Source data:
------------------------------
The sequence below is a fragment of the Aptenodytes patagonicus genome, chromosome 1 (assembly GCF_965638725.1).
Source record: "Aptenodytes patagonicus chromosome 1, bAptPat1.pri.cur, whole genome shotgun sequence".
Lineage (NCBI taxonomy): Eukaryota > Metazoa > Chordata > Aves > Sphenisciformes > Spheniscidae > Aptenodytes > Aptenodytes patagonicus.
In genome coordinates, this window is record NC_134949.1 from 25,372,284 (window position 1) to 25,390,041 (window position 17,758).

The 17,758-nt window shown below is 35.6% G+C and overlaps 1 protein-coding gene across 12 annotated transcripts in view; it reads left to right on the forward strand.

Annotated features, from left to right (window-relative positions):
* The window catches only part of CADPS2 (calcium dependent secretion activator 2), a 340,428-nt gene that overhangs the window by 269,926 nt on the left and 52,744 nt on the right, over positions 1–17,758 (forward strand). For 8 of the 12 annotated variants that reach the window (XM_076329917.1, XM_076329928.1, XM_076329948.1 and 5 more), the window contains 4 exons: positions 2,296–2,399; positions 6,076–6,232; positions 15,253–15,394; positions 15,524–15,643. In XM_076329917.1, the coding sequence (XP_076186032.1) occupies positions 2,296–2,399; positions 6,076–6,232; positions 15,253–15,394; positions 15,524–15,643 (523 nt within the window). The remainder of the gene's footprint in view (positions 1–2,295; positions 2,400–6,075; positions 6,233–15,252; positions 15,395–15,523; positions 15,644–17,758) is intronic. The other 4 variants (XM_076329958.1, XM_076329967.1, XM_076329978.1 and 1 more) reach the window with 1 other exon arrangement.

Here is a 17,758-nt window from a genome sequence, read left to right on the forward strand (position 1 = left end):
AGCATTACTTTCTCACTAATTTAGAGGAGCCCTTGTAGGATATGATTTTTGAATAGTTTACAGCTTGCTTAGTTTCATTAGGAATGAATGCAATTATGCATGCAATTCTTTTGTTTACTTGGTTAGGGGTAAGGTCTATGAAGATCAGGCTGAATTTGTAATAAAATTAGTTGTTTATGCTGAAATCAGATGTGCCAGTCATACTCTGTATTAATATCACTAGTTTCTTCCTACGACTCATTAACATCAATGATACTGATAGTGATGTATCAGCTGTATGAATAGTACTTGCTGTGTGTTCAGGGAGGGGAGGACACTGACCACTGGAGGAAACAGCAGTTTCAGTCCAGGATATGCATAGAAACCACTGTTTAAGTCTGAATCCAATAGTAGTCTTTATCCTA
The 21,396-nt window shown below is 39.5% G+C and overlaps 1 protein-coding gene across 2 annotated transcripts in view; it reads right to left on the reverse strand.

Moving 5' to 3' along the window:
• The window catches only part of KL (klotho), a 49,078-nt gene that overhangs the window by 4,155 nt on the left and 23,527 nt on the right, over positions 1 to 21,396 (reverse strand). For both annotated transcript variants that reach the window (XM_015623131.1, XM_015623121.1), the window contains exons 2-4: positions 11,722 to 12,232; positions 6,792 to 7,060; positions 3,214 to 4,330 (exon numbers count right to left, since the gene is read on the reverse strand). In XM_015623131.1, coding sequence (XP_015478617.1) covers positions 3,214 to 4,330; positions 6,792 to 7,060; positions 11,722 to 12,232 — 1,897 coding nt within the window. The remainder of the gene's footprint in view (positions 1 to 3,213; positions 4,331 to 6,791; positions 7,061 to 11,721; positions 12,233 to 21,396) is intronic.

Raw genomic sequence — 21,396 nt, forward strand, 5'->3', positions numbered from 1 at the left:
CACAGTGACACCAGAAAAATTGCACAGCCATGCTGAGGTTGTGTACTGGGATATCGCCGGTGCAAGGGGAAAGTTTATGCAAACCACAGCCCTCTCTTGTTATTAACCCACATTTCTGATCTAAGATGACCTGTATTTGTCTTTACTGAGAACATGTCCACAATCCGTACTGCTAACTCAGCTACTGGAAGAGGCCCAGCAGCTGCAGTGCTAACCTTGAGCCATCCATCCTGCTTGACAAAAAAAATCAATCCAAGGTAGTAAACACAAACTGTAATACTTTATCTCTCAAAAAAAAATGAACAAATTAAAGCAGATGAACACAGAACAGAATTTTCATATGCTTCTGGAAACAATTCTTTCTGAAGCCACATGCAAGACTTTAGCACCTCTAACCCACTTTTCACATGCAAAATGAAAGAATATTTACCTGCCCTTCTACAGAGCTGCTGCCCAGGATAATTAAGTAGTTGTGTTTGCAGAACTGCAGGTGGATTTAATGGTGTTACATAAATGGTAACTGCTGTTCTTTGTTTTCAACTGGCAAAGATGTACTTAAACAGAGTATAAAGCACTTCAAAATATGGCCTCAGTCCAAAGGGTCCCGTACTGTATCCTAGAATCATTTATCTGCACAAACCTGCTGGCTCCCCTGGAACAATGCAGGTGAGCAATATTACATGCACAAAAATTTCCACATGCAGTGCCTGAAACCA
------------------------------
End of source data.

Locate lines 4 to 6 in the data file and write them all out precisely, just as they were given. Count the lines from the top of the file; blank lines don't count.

In genome coordinates, this window is record NC_134949.1 from 25,372,284 (window position 1) to 25,390,041 (window position 17,758).

The 17,758-nt window shown below is 35.6% G+C and overlaps 1 protein-coding gene across 12 annotated transcripts in view; it reads left to right on the forward strand.

Annotated features, from left to right (window-relative positions):